How Much People Earn Is Associated with How They Experience Happiness

Lower-income individuals experience more positive emotions focused on others, study says

Article ID: 686772

Released: 13-Dec-2017 12:20 PM EST

Source Newsroom: American Psychological Association (APA)

Newswise — WASHINGTON -- People who earn more money tend to experience more positive emotions focused on themselves, while people who earn less take greater pleasure in their relationships and ability to connect with others, according to research published by the American Psychological Association.

“Higher income has many benefits, including improved health and life satisfaction, but is it associated with greater happiness?” asked lead author Paul Piff, PhD, of the University of California, Irvine. “After all, most people think of money as some kind of unmitigated good. But some recent research suggests that this may not actually be the case. In many ways, money does not necessarily buy you happiness.”  

The research was published in the journal Emotion.

The researchers used a survey of a nationally representative sample of 1,519 people. Participants were asked about their household income and answered a series of questions designed to measure their tendency to experience seven distinct emotions that are considered to make up the core of happiness: amusement, awe, compassion, contentment, enthusiasm, love and pride. For example, to measure compassion, participants rated their agreement with various statements, including, "Nurturing others gives me a warm feeling inside."

Participants at the higher end of the socioeconomic spectrum reported a greater tendency to experience emotions that focused on themselves, specifically, contentment and pride (as well as amusement). Individuals at the lower end of the income scale were more likely to experience emotions that focus on other people, namely compassion and love. Poorer individuals also reported experiencing more awe and beauty in the world around them. There was no apparent difference for enthusiasm, according to the researchers.

“These findings indicate that wealth is not unequivocally associated with happiness,” said Piff. “What seems to be the case is that your wealth predisposes you to different kinds of happiness. While wealthier individuals may find greater positivity in their accomplishments, status and individual achievements, less wealthy individuals seem to find more positivity and happiness in their relationships, their ability to care for and connect with others.”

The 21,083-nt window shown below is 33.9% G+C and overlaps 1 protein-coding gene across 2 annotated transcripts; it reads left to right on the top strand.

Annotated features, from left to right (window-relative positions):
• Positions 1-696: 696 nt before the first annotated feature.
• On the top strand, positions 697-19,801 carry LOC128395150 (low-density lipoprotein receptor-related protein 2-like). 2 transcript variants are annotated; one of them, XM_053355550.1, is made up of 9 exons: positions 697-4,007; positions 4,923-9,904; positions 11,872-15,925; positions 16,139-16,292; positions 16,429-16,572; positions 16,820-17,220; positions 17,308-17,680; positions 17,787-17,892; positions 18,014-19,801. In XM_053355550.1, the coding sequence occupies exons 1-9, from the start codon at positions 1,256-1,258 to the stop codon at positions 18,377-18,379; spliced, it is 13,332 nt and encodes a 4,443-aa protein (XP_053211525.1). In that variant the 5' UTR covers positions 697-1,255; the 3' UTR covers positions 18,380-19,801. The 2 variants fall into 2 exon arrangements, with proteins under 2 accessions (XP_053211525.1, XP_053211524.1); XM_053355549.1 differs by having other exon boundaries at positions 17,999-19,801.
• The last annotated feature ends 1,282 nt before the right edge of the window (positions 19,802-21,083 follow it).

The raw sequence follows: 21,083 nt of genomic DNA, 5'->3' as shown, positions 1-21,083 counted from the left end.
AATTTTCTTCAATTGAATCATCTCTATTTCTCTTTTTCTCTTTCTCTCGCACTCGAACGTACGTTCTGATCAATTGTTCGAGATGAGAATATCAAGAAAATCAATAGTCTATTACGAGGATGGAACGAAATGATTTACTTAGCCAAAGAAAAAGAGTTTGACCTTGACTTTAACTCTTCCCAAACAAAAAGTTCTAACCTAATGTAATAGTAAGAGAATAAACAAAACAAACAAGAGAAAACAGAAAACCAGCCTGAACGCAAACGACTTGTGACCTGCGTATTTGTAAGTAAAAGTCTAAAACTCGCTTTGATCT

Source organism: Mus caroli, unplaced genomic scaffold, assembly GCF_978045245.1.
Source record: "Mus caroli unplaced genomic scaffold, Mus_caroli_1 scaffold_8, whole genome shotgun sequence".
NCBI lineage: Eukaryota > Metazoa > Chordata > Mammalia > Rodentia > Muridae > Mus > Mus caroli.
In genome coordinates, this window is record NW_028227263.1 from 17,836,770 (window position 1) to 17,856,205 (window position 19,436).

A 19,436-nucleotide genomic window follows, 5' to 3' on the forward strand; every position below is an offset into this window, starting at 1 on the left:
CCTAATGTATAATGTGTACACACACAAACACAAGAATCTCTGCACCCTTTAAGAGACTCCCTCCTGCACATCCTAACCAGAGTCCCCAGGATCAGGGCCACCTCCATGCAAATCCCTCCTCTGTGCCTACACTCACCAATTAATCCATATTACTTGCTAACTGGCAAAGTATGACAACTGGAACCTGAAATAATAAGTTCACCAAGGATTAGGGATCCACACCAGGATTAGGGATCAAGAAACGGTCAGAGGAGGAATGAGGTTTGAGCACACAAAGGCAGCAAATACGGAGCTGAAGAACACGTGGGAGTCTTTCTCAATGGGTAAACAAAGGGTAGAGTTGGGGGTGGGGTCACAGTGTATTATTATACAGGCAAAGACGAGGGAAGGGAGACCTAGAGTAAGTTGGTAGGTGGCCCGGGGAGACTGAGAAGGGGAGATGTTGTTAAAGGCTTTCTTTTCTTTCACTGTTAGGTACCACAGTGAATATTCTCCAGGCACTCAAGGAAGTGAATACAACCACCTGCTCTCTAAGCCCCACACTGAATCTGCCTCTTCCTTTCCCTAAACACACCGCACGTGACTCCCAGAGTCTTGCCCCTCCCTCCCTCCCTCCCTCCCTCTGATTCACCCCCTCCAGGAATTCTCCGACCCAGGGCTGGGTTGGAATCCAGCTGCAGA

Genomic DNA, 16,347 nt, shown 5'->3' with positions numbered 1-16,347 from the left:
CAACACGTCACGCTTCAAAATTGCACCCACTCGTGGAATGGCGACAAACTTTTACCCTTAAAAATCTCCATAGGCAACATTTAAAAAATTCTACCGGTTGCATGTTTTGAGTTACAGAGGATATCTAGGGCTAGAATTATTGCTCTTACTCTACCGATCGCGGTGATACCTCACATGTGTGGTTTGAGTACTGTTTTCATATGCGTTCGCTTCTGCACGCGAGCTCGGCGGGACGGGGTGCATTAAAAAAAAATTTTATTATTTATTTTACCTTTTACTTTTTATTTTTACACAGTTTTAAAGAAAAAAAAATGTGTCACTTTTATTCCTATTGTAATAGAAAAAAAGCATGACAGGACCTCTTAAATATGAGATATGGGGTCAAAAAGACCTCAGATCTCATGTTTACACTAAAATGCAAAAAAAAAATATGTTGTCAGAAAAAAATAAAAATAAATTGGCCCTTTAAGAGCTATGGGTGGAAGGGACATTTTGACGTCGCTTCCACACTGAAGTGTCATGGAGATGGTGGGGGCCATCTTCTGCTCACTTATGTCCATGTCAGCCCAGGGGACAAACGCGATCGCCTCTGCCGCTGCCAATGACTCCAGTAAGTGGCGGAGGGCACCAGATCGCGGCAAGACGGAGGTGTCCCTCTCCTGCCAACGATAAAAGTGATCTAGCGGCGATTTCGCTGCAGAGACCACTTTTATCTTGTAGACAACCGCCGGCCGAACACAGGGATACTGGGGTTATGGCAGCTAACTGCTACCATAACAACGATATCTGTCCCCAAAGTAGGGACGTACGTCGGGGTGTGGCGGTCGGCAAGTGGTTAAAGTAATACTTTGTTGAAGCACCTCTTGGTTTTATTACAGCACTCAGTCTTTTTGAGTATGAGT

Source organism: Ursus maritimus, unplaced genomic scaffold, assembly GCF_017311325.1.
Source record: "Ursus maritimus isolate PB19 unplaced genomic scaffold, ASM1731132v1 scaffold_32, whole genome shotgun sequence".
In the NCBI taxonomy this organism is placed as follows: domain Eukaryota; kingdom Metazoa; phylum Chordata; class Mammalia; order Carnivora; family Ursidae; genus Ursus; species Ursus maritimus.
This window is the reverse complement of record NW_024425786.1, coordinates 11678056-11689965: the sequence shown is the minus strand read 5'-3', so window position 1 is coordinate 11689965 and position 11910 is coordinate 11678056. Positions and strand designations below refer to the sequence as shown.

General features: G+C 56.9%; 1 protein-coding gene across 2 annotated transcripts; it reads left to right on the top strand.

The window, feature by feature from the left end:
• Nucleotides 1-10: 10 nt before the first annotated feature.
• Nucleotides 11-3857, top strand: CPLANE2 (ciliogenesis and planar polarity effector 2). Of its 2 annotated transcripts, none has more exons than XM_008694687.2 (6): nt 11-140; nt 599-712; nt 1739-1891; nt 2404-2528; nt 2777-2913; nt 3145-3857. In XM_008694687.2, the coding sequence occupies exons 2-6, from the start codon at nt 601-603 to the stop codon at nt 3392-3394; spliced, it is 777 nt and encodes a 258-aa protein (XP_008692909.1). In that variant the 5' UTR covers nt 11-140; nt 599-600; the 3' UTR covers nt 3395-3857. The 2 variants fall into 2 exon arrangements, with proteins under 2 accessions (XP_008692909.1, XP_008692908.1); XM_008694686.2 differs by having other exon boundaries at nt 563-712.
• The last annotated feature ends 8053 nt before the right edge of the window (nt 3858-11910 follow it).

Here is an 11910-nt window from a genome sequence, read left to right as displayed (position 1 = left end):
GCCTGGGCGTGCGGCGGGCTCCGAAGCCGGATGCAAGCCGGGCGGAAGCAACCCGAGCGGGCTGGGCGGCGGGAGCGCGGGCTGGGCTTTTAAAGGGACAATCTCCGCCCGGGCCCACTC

Piff believes these differences may stem from higher-income individuals’ desire for independence and self-sufficiency, while the other-oriented emotions help lower-income individuals to form more interdependent bonds with others to help cope with their more threatening environments.

Much psychological research over the last few decades has focused on the negative effects of poverty, according to Piff. “Poverty heightens people's risks for a slew of negative life outcomes, including worsened health,” he said. “Wealth doesn't guarantee you happiness, but it may predispose you to experiencing different forms of it -- for example, whether you delight in yourself versus in your friends and relationships. These findings suggest that lower-income individuals have devised ways to cope, to find meaning, joy and happiness in their lives despite their relatively less favorable circumstances.”

Article:  “Wealth, Poverty, and Happiness: Social Class Is Differentially Associated With Positive Emotions,” by Paul Piff, PhD, and Jake Moskowitz, BA, University of California, Irvine. Emotion, published online Dec. 18, 2017.

Full text of the article is available from the APA Public Affairs Office and at www.apa.org/pubs/journals/releases/emo-emo0000387.pdf.

Contact: Paul Piff via email at ppiff@uci.edu or by phone at (949) 824-9362. 

The American Psychological Association, in Washington, D.C., is the largest scientific and professional organization representing psychology in the United States. APA's membership includes nearly 115,700 researchers, educators, clinicians, consultants and students. Through its divisions in 54 subfields of psychology and affiliations with 60 state, territorial and Canadian provincial associations, APA works to advance the creation, communication and application of psychological knowledge to benefit society and improve people's lives.

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